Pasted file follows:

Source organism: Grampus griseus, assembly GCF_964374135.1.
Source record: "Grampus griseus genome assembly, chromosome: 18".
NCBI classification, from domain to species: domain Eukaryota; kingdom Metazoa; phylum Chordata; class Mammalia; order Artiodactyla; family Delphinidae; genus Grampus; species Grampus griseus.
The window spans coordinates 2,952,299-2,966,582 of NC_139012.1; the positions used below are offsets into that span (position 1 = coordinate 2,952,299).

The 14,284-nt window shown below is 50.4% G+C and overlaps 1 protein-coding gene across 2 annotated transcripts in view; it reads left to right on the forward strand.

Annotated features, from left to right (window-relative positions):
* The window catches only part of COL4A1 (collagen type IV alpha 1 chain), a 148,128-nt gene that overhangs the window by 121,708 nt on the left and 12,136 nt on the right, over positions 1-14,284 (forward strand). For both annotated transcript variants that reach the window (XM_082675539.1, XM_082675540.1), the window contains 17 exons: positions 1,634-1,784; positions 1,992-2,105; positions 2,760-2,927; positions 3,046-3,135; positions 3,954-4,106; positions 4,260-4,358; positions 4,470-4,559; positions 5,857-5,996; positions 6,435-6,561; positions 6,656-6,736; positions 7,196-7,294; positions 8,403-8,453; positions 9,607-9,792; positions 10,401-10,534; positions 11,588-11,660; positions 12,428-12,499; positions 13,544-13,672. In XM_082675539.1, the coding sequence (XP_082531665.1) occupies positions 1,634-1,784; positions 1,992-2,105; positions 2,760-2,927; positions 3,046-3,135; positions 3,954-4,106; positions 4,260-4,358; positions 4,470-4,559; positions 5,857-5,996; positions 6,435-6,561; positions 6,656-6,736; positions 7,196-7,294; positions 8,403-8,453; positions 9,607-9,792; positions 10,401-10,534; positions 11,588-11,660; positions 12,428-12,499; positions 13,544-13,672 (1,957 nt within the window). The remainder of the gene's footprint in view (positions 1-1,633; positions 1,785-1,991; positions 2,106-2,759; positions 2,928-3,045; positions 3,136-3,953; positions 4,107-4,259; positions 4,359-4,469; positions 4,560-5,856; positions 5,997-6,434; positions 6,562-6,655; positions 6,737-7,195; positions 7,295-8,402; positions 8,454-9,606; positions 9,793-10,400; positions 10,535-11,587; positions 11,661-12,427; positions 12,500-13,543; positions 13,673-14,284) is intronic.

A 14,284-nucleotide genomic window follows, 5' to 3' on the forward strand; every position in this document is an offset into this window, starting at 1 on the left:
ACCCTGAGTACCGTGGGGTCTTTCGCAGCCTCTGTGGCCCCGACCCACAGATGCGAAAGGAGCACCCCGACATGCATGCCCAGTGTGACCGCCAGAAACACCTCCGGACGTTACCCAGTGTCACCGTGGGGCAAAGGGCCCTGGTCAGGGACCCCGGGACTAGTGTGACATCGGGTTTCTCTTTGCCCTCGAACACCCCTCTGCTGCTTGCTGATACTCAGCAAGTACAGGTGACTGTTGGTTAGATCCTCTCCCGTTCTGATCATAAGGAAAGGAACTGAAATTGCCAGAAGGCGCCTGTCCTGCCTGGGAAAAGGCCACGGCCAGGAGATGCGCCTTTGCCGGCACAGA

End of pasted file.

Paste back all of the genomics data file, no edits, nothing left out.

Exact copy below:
Source organism: Grampus griseus, assembly GCF_964374135.1.
Source record: "Grampus griseus genome assembly, chromosome: 18".
NCBI classification, from domain to species: domain Eukaryota; kingdom Metazoa; phylum Chordata; class Mammalia; order Artiodactyla; family Delphinidae; genus Grampus; species Grampus griseus.
The window spans coordinates 2,952,299-2,966,582 of NC_139012.1; the positions used below are offsets into that span (position 1 = coordinate 2,952,299).

The 14,284-nt window shown below is 50.4% G+C and overlaps 1 protein-coding gene across 2 annotated transcripts in view; it reads left to right on the forward strand.

Annotated features, from left to right (window-relative positions):
* The window catches only part of COL4A1 (collagen type IV alpha 1 chain), a 148,128-nt gene that overhangs the window by 121,708 nt on the left and 12,136 nt on the right, over positions 1-14,284 (forward strand). For both annotated transcript variants that reach the window (XM_082675539.1, XM_082675540.1), the window contains 17 exons: positions 1,634-1,784; positions 1,992-2,105; positions 2,760-2,927; positions 3,046-3,135; positions 3,954-4,106; positions 4,260-4,358; positions 4,470-4,559; positions 5,857-5,996; positions 6,435-6,561; positions 6,656-6,736; positions 7,196-7,294; positions 8,403-8,453; positions 9,607-9,792; positions 10,401-10,534; positions 11,588-11,660; positions 12,428-12,499; positions 13,544-13,672. In XM_082675539.1, the coding sequence (XP_082531665.1) occupies positions 1,634-1,784; positions 1,992-2,105; positions 2,760-2,927; positions 3,046-3,135; positions 3,954-4,106; positions 4,260-4,358; positions 4,470-4,559; positions 5,857-5,996; positions 6,435-6,561; positions 6,656-6,736; positions 7,196-7,294; positions 8,403-8,453; positions 9,607-9,792; positions 10,401-10,534; positions 11,588-11,660; positions 12,428-12,499; positions 13,544-13,672 (1,957 nt within the window). The remainder of the gene's footprint in view (positions 1-1,633; positions 1,785-1,991; positions 2,106-2,759; positions 2,928-3,045; positions 3,136-3,953; positions 4,107-4,259; positions 4,359-4,469; positions 4,560-5,856; positions 5,997-6,434; positions 6,562-6,655; positions 6,737-7,195; positions 7,295-8,402; positions 8,454-9,606; positions 9,793-10,400; positions 10,535-11,587; positions 11,661-12,427; positions 12,500-13,543; positions 13,673-14,284) is intronic.

A 14,284-nucleotide genomic window follows, 5' to 3' on the forward strand; every position in this document is an offset into this window, starting at 1 on the left:
ACCCTGAGTACCGTGGGGTCTTTCGCAGCCTCTGTGGCCCCGACCCACAGATGCGAAAGGAGCACCCCGACATGCATGCCCAGTGTGACCGCCAGAAACACCTCCGGACGTTACCCAGTGTCACCGTGGGGCAAAGGGCCCTGGTCAGGGACCCCGGGACTAGTGTGACATCGGGTTTCTCTTTGCCCTCGAACACCCCTCTGCTGCTTGCTGATACTCAGCAAGTACAGGTGACTGTTGGTTAGATCCTCTCCCGTTCTGATCATAAGGAAAGGAACTGAAATTGCCAGAAGGCGCCTGTCCTGCCTGGGAAAAGGCCACGGCCAGGAGATGCGCCTTTGCCGGCACAGA